So when my son was doing his undergrad degree he would send us his papers for an opinion and an edit. Obvious grammar mistakes I would point out as well as organization of paragraphs for flow. But content and the actual writing we left alone. These were his thoughts and ideas. It was obvious that he had not developed his own writing style yet, his “voice”. Four years later he is heading back to school to get his Masters. He started reading his papers again and phoned full of indignation, asking why we let him submit such terribly written papers? My answer: “How do you know they are terrible? Did you get a bad mark?”
His reply, “No, I got a good mark.”
My response, “Were the ideas good?”
His response,”yes.”
“Then why are they bad papers?”
“Because the writing is crap!” 4 years later, what looked like writing gold to him at 22, no longer did. He had matured, continued to read and write, developed a voice and now, by his own self assessment, was recognizing that his skills had developed over time. Writing, like all skills, is a craft that is honed through experience. Education is a journey so why do we continue to assess like it’s a stop at the grocery store with shopping list in hand?

But I can see why trying to use standard assessment in this environment would be difficult. How will you assess the content created within this environment? By volume? By completion of all assignments? Quality, content, successful use of technology, and participation would usually be included. But what if you break the mold? What if just showing up and demonstrating some sort of growth or self acknowledgement were sufficient? Why shouldn’t it be? The fact that we’re out here and participating in a new way of learning should be enough to warrant a “Thank you for leaving your comfort zone and trying something new. How you learn in this environment will now be analyzed and used in a research paper.” Not only that but unfortunately some developers of MOOCs are from the “read my mind” school of assessment and believe that, somehow through telepathy, we all understand what they want.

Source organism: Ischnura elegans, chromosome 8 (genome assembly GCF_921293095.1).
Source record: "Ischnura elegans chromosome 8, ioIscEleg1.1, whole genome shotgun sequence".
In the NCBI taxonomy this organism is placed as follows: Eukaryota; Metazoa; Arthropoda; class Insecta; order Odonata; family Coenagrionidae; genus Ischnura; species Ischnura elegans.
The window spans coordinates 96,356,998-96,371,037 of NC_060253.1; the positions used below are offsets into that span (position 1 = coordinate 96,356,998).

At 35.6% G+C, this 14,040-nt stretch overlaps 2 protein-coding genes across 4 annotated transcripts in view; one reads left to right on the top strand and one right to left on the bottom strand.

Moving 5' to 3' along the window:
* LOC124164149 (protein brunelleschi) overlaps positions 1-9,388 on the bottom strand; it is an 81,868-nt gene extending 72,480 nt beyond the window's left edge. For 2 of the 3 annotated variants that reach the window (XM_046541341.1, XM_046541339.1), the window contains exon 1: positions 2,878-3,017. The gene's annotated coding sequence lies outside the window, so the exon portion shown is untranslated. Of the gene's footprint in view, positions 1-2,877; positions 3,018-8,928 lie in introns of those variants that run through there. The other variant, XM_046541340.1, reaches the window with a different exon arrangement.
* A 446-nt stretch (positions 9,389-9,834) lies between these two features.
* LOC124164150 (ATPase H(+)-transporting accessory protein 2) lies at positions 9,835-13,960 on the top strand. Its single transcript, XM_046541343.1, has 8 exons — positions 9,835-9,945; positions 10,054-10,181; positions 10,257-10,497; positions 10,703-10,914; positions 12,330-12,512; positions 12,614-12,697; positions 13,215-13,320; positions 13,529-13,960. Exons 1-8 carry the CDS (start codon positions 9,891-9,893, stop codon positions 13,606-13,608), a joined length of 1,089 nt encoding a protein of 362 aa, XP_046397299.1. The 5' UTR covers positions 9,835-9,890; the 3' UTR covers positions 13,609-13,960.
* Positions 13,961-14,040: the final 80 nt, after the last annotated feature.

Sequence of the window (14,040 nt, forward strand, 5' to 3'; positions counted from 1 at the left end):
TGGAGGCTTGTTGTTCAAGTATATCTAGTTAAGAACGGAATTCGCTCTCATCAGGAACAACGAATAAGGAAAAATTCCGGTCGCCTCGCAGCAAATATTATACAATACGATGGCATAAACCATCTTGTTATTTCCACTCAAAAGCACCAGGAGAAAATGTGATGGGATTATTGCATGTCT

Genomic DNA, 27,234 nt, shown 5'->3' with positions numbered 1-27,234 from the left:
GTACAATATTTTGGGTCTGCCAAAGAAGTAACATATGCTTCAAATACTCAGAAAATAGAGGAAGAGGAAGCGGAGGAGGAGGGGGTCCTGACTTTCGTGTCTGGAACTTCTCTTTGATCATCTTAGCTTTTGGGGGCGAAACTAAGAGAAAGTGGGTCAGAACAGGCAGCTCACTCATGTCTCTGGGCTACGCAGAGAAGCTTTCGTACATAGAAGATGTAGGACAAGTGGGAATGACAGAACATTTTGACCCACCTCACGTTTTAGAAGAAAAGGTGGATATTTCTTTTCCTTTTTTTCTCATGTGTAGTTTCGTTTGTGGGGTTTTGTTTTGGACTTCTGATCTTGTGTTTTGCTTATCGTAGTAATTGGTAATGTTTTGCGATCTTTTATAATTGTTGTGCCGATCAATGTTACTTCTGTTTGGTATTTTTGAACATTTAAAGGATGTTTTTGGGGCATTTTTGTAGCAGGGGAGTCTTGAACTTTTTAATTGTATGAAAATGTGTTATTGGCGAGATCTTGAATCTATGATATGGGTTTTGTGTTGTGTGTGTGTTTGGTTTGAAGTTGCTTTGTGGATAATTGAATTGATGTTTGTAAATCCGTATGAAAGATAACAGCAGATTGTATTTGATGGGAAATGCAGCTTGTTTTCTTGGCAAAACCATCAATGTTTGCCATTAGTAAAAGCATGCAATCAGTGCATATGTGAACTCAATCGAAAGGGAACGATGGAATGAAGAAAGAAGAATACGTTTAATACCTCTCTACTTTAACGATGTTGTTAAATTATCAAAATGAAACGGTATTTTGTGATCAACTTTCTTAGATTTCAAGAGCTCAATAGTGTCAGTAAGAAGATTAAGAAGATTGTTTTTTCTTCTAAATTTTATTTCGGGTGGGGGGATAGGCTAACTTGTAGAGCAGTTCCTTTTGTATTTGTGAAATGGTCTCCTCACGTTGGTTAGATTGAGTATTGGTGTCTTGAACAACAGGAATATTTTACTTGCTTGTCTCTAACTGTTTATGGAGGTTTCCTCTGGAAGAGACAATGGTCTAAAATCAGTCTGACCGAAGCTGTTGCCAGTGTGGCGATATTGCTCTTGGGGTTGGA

By the way, the whole if “you can’t assess you can’t assign” is also bs. Spend a little time in the informal world of education (like Museum education) and you’ll realize that.
So yes let’s change how we teach and how we assess. I’m all for that!
So endeth the rant about assessment.

As to Friday’s question, I can see MOOCs being a game changer educationally. Higher education has gradually moved from being about thinking big thoughts (100 years ago) to being partners with industry (now) to being a pure business enterprise (soon). While I loved the Venture lab course DNLE for making me think about education in new ways, I am not sure I am on board with the commercialization of education at all levels. I can already see the applications of this format within a business organization and will most likely be pushing the MOOC model forward for professional collaboration within the business world. As to leadership, it comes to those who lead. Leaders within a class can also be anyone, even within a traditional class setting. It is up to the teacher to decide how much control of the educational process they need to be effective.